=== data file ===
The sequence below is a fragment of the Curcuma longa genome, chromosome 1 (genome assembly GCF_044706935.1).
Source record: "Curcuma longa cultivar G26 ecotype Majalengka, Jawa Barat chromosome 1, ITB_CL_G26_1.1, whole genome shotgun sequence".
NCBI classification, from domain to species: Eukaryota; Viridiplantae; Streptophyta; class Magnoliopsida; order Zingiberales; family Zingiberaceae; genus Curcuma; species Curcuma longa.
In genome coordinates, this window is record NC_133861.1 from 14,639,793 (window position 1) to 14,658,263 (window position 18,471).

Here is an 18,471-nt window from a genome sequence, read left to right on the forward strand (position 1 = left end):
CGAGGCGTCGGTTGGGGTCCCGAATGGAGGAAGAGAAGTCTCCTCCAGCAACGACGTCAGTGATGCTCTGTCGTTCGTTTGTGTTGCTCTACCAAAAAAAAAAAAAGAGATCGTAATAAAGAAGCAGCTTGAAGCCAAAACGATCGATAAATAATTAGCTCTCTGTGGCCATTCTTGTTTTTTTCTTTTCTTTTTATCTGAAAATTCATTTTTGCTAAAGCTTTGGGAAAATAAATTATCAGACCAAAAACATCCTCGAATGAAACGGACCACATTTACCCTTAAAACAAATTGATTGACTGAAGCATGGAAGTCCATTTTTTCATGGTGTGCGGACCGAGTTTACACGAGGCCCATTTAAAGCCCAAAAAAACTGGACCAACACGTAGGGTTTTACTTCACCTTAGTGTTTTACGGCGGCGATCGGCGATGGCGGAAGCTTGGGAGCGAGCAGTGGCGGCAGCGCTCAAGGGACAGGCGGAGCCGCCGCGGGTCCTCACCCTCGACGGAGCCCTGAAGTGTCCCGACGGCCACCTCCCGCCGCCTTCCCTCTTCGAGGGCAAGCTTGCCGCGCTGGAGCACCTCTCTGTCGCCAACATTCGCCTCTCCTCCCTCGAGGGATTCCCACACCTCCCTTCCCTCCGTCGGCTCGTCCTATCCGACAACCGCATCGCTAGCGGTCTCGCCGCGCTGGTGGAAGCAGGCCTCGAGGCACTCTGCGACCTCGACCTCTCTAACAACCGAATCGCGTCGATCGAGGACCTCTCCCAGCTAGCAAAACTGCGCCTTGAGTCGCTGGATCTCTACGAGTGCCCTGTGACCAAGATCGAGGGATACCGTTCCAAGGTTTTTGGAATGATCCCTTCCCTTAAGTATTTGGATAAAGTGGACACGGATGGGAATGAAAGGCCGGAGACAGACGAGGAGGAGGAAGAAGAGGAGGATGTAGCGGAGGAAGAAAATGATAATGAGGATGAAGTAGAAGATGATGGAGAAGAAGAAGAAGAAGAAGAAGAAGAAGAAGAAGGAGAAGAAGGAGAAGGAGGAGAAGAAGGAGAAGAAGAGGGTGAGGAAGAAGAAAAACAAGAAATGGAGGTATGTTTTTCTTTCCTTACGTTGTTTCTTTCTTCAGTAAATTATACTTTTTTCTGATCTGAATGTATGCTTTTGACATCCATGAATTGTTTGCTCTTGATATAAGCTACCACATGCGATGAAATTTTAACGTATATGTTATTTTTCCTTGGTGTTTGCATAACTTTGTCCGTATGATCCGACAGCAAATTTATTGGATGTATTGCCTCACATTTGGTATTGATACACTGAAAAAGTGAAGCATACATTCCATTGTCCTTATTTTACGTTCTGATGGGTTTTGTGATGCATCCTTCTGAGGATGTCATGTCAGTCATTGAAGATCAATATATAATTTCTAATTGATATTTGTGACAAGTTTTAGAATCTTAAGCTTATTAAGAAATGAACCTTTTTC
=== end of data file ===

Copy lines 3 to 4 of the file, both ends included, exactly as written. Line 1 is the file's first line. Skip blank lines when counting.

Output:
NCBI classification, from domain to species: Eukaryota; Viridiplantae; Streptophyta; class Magnoliopsida; order Zingiberales; family Zingiberaceae; genus Curcuma; species Curcuma longa.
In genome coordinates, this window is record NC_133861.1 from 14,639,793 (window position 1) to 14,658,263 (window position 18,471).